Tuesday, March 21, 2006

Generic mainstream news articles, so you won't have to read all those other ones

1. "The next Monopoly"

Board games have been in steady decline since the early 1980's, when console gaming and computer games took over the gaming industry. With the exception of Monopoly, Trivial Pursuit, Cranium, and a few other old standbys, board games no longer sell to today's youth.

In this day of flashing lights and video games, plain old dusty board games sit in the closet like platform shoes and polka-dot mini-skirts. Now ______ _______ wants to change that. He/she has invented a new board game that he/she hopes will become the next Monopoly or Trivial Pursuit.

"People today don't spend time together anymore, whether it's fast food, computers, or television. It's nice to have an actual board game for people to sit around. We're all really hungry for social contact."

The brainchild of __________ is the game ________, which combines the strategy of _____ and the luck element of _________. ________ created the game after being laid off at his/her current place of employment. He/she says that he/she can teach the rules in only thirty seconds, but that the game has lots of depth and is fun to play over and over for kids and grown-ups, alike.

Asked whether he thought today's kids would really have the patience or interest in playing an actual board game, he said that they would. "I was surprised at how good a reception the game got. When I first showed it to my kids, they weren't that interested. But when they started playing they were like, 'Wow! This is awesome!' Then they wanted to play again, right away. They brought their friends over to play, too. They can't get enough of it."

______ says that the game is not only fun, but can teach kids important concepts, such as pattern recognition/aiming to achieve a goal/economics/colors/ecology/how to sit still and pay attention.

______'s family raised the money to produce the first 2000 copies, which he/she is now trying to convince local game sellers to stock.

2. Board game group tries to revive the art of face to face games

At a local coffee shop, a group of adults huddle together over a table in furious discussion and laughter. They're not reading the sports section of the newspaper or discussing local politics. They're playing a board game.

Remember in days gone by, when families use to sit down together to play a board game? Well, this local group is trying to revive that old tradition. The _______ group meets every ______ to play board games.

In these days of computer games and video consoles, getting together with real people is a rare and welcome luxury. Board games are undergoing a resurgence in popularity, thanks in part to game groups such as this one.

"People think we're crazy, but there's a lot to be said about board games. Board games are good for you," says ______, the group's founder. "They teach strategy, get you thinking, and require you to deal with a real live person. They teach you how to sit still and pay attention. They're also a lot of fun."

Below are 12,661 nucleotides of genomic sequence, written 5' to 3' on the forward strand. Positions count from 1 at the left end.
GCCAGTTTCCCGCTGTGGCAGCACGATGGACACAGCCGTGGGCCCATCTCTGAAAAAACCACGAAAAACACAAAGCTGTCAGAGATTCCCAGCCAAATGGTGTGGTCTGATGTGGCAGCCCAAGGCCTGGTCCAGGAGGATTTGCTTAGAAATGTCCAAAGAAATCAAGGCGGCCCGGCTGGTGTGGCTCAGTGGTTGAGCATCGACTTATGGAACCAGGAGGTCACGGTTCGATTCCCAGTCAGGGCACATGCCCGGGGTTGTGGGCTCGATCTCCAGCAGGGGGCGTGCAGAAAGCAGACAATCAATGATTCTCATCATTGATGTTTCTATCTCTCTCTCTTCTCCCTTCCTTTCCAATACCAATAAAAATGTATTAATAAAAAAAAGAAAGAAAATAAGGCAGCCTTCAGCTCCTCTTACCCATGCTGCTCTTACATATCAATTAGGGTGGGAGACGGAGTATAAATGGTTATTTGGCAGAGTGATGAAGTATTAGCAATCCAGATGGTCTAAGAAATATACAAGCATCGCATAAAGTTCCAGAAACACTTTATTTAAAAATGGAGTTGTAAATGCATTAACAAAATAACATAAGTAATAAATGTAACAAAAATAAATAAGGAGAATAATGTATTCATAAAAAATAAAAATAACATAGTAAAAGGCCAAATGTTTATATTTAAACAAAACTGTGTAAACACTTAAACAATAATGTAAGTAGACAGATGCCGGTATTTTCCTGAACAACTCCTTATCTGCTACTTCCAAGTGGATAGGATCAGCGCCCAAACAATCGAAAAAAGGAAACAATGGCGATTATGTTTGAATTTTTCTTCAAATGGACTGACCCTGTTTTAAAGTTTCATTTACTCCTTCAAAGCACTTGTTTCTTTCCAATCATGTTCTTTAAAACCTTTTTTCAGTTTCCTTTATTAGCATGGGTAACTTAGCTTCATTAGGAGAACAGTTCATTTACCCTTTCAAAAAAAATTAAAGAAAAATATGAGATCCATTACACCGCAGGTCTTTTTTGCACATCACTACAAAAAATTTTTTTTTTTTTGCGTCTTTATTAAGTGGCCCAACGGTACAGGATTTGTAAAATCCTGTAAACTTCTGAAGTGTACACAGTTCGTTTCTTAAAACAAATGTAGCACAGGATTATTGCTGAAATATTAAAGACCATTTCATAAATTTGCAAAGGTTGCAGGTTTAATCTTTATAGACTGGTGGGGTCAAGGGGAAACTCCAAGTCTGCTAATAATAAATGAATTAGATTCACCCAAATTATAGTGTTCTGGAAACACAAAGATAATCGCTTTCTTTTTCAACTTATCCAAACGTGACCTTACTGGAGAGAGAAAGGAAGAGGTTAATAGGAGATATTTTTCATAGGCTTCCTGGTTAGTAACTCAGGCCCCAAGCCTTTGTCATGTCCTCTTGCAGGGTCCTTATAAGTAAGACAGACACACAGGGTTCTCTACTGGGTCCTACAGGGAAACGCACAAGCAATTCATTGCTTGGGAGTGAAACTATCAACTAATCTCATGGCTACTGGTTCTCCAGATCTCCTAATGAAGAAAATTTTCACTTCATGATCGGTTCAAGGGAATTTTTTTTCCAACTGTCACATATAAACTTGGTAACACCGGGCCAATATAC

People are rediscovering the old games that they/their parents once liked to play. Great board games to play are the classics: Monopoly, Clue, Snakes and Ladders, Candyland, and Sorry.

"People really connect to each other when playing a game," says _______.

3. The latest board games go digital

In this day of video games and computers, the old fashioned board game is having a hard time competing. Board game companies have found new ways to breathe life into the old classics, by marrying these old games to the TV screen.

"Kids nowadays don't relate to a flat board game. It's boring. Frankly, I don't blame them. They need fast moving pictures and electronics. And they have to be able to play the game in five or ten minutes, tops."

New games to bring out the budding board game player in your children include Scene It(tm), World Poker Championship, Candyland DVD, and Clue: the DVD edition, which are played using your DVD player. Each game comes with a disk which you simply pop into your DVD player. After the DVD starts up, away you go.

Kids love television, so these games are a natural fit. They are also educational, teaching kids to recognize colors and shapes, and offering basic counting and pattern recognition skills.

These games also offer the convenience of being able to play solo, when you can't find a partner. However, they are best enjoyed with company. The games only take 5 or 10 minutes, and they can be paused and resumed later, if necessary.

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There you go, Ward. That should free up a lot of your time.

Yehuda

4 comments:

Greg Aleknevicus said...

Bullseye!

Rick Thornquist said...

Yehuda -

Fabulous! Thanks for the laugh - this is all right on target.

- Rick

Dwayne "aka okiedokie" said...

Now you need to write up a generic rant/praise that occurs when each of these 'articles' are displayed.

Rick Byrens said...

Wow, that was harsh. Funny. True. but harsh!